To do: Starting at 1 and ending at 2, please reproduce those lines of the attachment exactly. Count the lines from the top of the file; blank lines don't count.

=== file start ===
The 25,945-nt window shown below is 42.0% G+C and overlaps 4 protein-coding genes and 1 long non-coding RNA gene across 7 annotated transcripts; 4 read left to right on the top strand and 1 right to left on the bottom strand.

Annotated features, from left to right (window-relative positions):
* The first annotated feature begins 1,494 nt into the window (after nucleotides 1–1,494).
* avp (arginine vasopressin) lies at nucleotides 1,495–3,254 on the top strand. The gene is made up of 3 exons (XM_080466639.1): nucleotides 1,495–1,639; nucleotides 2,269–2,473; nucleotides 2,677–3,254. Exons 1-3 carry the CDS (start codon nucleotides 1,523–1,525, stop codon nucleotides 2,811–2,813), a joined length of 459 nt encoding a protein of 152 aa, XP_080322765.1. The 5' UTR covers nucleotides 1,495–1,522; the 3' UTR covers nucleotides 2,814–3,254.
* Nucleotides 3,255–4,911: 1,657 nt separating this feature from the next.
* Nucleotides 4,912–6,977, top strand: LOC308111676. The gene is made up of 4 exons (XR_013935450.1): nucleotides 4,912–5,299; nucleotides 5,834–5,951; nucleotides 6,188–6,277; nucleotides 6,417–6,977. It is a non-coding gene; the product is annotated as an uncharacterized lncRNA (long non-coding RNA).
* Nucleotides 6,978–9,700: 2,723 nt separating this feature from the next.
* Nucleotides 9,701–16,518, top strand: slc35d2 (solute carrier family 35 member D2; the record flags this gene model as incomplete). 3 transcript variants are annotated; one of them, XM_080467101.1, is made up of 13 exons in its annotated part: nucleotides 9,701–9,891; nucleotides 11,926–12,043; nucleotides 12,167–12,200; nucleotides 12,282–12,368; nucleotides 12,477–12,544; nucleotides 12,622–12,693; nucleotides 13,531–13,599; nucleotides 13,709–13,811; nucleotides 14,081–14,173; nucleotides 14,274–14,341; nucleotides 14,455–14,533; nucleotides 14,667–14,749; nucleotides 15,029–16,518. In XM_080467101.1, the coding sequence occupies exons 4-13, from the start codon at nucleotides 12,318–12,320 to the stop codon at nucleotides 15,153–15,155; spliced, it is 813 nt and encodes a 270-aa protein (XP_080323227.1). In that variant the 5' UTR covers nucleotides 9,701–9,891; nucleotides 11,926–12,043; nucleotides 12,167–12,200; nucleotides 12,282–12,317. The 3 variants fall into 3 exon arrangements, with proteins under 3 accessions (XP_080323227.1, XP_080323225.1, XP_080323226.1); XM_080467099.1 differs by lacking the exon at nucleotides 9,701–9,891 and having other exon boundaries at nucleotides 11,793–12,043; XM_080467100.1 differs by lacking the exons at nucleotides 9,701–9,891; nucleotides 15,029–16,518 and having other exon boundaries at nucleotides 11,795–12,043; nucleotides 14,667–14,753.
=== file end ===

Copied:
The 25,945-nt window shown below is 42.0% G+C and overlaps 4 protein-coding genes and 1 long non-coding RNA gene across 7 annotated transcripts; 4 read left to right on the top strand and 1 right to left on the bottom strand.

Annotated features, from left to right (window-relative positions):